As I think about it now, I realize that I’ve been doing this all along with my children’s birth relatives. In the beginning, when the “matches” were made to pursue an open adoption together, John and I made some conscious and some unconscious decisions about how much to reveal – as I’m sure our children’s mothers also did. Of course, there were certain things that had to be shared, certain critical information. But there was also a lot of gray area – information about each of us we gingerly put forward, testing the waters. I think, for example, of the time we were working with a young woman who had been raped. I was quick to share that I, too, had been raped in my 20s. With other pregnant women, I was not so quick to share this information.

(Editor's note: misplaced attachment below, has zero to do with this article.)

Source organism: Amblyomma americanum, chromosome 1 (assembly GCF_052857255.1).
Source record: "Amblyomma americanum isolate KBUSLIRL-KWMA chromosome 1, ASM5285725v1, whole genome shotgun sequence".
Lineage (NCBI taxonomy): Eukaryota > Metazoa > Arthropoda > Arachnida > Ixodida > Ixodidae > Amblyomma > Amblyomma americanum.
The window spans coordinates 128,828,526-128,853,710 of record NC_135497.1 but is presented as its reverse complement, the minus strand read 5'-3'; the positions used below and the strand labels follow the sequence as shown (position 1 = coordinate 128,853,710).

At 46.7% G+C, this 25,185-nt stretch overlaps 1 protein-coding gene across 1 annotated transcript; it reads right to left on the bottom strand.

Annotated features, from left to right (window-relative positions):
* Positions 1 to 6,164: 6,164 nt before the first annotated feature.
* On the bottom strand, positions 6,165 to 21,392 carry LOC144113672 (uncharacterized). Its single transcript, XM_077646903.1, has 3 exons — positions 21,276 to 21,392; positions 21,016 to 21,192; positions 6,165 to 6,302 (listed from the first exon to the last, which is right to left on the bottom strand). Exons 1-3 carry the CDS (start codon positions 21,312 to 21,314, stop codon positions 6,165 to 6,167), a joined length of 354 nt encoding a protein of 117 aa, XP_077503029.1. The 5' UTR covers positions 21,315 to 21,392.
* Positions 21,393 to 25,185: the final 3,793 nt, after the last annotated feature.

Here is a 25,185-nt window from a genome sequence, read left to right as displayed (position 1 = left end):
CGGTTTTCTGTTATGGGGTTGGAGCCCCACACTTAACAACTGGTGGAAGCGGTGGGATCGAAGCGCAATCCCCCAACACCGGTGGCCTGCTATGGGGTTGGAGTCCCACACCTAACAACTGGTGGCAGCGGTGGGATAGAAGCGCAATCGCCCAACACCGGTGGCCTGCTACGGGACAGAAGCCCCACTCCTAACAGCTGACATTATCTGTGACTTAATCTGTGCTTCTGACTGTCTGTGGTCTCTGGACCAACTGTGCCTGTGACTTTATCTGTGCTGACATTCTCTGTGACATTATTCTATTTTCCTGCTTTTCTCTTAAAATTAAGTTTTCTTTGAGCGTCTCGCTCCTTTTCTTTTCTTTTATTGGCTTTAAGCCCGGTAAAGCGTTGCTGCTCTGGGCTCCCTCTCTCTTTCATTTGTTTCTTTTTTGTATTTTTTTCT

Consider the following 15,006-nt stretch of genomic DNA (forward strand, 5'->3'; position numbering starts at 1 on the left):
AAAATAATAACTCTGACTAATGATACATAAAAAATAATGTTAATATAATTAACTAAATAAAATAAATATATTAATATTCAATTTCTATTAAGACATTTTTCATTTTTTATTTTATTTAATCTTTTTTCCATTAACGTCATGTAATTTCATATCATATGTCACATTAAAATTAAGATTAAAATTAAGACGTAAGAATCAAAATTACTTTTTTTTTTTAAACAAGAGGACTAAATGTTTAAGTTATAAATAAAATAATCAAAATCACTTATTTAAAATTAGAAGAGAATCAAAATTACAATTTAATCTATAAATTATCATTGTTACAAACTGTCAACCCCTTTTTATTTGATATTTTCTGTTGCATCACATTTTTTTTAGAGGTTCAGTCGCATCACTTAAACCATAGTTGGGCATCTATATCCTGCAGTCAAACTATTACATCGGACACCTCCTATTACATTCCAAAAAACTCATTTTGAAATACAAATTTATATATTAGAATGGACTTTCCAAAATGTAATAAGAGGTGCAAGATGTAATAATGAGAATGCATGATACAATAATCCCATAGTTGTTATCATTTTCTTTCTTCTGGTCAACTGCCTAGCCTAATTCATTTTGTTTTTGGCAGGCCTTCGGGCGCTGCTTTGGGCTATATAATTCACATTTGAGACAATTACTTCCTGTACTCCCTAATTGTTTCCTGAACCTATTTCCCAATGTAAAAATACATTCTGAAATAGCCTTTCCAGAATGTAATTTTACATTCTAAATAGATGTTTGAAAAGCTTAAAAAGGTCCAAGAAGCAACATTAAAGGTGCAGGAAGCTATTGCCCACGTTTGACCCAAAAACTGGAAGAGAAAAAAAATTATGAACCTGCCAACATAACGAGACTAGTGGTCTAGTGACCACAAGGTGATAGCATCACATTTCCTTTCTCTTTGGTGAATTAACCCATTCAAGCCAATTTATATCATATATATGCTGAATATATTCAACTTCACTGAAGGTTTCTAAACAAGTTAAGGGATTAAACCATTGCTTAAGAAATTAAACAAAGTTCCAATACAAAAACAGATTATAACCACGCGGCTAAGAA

This reality has implications for adoptions that are intended to be open from the beginning. Can there be “informed consent” if we withhold information? What is the critical information that cannot be withheld if there is to be “informed consent” by birth parents? Adoptive parents, as well as birth parents feeling desperate about placing, are psychologically motivated to say only those things that will result in a “match” and eventual adoption, aren’t they? Yet, in the early stages of getting to know someone, we are cautious and gentle. It seems to me that counseling by an unbiased, adoption-trained therapist is critical at this juncture. Someone needs to have his/her eye on the stuff that matters to the overall health of all parties involved: first parents, adoptive parents, and child. Someone needs to be taking the long-view. Can this relationship – these sets of relationships – be sustained given the particularities of the individuals, as we know them at this time? It’s imperfect. No one can predict the future. But the alternative of NOT having a trained third party to help seems like a recipe for potential disaster to me.